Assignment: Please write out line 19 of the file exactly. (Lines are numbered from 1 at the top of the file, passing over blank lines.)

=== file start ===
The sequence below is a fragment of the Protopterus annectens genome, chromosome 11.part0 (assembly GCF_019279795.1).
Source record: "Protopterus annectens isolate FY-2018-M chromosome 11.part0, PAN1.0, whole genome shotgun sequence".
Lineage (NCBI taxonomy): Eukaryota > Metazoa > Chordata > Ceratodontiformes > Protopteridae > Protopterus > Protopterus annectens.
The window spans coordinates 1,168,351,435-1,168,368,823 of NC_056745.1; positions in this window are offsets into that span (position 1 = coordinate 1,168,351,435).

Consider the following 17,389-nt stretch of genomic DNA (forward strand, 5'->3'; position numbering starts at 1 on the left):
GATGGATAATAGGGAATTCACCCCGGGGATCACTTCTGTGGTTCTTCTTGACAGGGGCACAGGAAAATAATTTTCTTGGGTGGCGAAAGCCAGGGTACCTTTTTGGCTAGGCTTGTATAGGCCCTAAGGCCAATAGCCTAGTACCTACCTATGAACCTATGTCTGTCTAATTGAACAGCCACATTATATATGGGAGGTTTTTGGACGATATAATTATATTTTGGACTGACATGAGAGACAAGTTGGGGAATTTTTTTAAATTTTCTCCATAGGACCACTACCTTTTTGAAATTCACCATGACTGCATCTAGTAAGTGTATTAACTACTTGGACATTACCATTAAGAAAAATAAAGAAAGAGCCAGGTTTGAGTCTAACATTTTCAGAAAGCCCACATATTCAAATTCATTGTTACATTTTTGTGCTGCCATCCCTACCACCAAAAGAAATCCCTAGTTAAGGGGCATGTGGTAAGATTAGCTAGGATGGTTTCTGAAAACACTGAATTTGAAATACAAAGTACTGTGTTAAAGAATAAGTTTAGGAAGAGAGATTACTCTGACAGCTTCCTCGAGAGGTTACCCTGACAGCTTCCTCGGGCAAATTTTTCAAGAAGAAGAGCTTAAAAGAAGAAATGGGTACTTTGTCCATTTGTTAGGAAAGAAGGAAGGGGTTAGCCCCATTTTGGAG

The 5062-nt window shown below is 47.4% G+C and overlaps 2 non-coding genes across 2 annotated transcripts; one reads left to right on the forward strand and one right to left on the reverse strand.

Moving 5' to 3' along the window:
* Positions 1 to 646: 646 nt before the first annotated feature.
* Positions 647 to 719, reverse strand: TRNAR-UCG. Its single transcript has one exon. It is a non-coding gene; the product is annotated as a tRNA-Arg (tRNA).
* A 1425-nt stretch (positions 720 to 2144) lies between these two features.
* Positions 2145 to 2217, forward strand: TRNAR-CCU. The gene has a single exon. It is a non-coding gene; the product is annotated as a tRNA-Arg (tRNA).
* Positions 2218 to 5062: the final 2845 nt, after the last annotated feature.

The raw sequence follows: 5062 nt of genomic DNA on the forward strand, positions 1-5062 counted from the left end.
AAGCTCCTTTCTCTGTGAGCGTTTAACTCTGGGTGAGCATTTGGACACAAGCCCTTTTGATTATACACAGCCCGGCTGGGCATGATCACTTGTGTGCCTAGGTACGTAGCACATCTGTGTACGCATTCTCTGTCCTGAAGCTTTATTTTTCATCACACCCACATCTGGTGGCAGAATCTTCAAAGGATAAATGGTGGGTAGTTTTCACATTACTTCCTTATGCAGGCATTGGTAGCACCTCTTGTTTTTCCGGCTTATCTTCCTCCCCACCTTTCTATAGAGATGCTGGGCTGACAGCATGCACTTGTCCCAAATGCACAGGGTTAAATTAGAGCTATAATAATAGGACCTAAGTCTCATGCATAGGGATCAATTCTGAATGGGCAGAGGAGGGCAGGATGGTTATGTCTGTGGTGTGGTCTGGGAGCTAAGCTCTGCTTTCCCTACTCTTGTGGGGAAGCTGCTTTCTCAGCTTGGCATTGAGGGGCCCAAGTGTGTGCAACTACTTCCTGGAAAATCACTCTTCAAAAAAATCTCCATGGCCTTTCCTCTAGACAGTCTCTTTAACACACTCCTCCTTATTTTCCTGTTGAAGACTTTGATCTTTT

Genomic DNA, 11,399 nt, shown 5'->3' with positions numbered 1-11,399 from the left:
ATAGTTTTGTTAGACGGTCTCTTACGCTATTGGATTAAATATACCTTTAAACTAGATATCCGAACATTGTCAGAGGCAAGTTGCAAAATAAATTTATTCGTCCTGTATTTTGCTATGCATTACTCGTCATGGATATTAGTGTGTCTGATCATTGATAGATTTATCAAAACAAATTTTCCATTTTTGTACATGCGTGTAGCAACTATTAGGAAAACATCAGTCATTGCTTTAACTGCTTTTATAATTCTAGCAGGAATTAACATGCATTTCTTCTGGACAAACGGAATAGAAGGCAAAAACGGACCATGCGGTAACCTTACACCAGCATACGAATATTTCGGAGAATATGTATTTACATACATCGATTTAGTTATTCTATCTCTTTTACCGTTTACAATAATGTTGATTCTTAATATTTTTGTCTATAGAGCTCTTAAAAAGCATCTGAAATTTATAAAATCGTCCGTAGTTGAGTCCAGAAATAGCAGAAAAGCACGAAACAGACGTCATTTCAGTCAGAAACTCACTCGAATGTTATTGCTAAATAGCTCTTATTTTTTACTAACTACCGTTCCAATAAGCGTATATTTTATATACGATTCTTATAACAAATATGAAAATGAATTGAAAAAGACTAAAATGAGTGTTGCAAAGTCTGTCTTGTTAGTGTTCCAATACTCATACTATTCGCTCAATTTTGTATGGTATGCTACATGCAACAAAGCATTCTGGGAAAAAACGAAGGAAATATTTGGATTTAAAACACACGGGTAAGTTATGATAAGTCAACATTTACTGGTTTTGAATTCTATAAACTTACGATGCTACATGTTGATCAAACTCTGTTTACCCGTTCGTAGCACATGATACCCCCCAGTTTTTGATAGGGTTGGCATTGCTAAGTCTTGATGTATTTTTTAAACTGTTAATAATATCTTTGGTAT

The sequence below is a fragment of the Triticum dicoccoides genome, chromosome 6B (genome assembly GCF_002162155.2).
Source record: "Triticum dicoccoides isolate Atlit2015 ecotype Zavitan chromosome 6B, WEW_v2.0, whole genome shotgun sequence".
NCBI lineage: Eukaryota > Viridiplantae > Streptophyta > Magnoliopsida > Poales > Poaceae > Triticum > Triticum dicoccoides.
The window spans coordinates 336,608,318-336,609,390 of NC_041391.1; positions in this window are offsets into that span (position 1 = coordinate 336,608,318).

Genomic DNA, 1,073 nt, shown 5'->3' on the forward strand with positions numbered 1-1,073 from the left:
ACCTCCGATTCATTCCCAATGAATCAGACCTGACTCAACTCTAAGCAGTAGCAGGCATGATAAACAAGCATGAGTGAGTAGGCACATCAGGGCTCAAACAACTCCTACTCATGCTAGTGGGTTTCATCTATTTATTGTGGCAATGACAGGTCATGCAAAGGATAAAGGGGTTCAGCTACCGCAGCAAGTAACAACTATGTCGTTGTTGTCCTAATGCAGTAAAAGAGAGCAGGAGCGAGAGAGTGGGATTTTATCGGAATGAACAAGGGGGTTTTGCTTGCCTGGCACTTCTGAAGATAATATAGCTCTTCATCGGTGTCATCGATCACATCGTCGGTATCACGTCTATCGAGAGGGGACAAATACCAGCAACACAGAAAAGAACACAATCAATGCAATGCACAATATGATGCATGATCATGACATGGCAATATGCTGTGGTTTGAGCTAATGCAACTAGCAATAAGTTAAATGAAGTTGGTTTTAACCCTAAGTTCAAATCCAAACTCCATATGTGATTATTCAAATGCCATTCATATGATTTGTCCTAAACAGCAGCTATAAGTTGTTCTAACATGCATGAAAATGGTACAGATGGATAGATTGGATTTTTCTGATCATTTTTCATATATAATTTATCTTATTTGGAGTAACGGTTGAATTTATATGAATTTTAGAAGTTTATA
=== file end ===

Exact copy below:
Source record: "Triticum dicoccoides isolate Atlit2015 ecotype Zavitan chromosome 6B, WEW_v2.0, whole genome shotgun sequence".